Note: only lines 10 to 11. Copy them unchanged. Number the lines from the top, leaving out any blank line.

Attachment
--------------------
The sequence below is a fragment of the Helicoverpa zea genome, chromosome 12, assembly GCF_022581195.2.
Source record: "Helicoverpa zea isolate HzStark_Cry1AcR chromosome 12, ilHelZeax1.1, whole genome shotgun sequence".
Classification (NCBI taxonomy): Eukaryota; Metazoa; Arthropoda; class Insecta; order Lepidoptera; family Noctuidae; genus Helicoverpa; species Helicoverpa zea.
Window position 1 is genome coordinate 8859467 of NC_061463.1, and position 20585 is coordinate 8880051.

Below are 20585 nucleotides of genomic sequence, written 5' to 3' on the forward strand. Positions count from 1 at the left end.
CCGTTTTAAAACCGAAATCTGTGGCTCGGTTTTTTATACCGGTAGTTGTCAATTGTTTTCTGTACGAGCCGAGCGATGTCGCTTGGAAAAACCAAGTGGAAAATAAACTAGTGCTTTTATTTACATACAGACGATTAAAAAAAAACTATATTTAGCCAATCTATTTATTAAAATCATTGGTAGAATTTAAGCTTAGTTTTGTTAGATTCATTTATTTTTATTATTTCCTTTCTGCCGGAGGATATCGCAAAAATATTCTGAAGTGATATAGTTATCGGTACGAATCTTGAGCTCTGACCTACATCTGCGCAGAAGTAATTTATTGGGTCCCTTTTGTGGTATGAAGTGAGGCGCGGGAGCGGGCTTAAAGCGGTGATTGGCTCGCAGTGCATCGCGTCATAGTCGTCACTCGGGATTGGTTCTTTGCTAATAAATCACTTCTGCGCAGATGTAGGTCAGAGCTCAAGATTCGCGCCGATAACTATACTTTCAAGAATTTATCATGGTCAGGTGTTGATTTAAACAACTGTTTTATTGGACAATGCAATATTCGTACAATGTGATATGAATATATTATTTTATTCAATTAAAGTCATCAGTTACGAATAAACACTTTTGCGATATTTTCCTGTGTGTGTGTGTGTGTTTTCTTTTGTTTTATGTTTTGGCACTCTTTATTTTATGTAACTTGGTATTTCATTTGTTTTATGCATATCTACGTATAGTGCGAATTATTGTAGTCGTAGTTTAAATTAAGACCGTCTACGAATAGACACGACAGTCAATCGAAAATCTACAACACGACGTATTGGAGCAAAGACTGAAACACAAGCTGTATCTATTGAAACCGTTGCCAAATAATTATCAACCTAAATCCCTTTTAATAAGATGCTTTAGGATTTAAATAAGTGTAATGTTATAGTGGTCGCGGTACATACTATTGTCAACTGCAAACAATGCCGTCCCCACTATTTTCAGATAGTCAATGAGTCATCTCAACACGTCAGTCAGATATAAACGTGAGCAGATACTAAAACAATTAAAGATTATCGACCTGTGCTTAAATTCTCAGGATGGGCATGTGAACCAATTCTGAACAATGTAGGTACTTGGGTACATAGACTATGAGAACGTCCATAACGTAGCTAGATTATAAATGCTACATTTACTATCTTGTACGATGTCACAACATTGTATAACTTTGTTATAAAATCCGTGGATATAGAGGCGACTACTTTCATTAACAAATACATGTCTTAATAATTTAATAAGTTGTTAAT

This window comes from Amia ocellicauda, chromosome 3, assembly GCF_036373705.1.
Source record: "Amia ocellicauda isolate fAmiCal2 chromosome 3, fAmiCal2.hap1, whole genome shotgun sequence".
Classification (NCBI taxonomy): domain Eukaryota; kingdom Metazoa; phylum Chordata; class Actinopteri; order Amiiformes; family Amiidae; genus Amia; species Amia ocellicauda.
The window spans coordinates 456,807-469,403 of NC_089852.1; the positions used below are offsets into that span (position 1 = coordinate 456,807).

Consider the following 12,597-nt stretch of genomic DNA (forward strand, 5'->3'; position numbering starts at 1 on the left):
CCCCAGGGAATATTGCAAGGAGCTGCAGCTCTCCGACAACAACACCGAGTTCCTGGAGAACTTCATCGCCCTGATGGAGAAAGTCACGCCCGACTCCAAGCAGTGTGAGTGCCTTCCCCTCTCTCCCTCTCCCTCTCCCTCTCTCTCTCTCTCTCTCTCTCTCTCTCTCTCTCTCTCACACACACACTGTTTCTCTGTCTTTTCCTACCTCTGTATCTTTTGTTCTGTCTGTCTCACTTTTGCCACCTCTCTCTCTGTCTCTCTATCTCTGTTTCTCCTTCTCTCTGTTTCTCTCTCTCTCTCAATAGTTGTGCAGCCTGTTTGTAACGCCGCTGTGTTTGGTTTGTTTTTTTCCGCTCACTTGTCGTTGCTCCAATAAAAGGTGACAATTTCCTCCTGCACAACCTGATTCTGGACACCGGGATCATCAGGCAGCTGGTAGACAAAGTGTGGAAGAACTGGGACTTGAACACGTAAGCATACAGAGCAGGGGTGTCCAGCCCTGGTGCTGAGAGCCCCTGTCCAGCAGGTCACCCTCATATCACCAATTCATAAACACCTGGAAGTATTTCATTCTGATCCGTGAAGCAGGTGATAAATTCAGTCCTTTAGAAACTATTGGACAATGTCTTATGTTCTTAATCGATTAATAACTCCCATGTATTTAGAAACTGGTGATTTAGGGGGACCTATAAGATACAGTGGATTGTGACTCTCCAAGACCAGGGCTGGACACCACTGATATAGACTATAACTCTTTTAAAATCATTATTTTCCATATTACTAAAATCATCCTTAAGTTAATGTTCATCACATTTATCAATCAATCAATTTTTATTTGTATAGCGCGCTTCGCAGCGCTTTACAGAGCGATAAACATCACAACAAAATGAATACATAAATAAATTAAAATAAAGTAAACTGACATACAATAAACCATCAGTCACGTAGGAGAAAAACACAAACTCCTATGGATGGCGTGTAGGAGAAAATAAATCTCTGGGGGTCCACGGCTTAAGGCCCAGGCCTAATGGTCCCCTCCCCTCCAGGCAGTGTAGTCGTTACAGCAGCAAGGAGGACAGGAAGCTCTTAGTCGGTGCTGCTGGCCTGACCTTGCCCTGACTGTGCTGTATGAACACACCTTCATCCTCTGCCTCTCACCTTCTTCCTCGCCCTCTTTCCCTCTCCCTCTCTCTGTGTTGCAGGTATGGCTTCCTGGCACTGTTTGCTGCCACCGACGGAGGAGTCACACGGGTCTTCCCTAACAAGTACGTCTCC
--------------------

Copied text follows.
The window spans coordinates 456,807-469,403 of NC_089852.1; the positions used below are offsets into that span (position 1 = coordinate 456,807).

Consider the following 12,597-nt stretch of genomic DNA (forward strand, 5'->3'; position numbering starts at 1 on the left):